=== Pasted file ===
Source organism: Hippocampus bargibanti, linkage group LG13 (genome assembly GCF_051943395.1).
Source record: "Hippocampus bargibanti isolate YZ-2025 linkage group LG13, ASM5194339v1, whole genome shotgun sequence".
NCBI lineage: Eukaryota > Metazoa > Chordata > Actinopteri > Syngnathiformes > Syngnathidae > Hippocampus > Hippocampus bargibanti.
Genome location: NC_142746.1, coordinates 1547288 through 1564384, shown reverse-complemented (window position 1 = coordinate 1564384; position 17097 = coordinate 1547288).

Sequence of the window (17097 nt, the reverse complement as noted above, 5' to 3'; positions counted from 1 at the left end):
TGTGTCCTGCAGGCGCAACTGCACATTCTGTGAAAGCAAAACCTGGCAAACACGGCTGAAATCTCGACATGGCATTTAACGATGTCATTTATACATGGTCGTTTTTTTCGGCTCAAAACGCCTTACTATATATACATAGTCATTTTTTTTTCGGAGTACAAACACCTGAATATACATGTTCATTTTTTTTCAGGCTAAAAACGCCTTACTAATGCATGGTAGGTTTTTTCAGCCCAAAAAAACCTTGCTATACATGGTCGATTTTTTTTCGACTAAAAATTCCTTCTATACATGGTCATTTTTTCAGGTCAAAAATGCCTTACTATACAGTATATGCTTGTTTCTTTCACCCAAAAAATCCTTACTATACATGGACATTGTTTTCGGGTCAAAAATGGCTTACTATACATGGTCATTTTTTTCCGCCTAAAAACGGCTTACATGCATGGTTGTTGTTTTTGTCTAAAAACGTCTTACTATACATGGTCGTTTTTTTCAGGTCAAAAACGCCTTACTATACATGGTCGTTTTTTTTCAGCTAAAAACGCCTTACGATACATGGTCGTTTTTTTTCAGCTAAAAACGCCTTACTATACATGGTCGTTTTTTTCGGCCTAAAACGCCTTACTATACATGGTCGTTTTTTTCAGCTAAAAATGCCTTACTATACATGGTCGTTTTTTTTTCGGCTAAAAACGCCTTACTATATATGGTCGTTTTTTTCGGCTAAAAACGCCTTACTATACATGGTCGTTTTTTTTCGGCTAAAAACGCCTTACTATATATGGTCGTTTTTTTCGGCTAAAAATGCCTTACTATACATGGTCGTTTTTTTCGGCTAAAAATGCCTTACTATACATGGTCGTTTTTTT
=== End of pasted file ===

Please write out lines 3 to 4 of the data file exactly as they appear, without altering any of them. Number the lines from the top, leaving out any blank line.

NCBI lineage: Eukaryota > Metazoa > Chordata > Actinopteri > Syngnathiformes > Syngnathidae > Hippocampus > Hippocampus bargibanti.
Genome location: NC_142746.1, coordinates 1547288 through 1564384, shown reverse-complemented (window position 1 = coordinate 1564384; position 17097 = coordinate 1547288).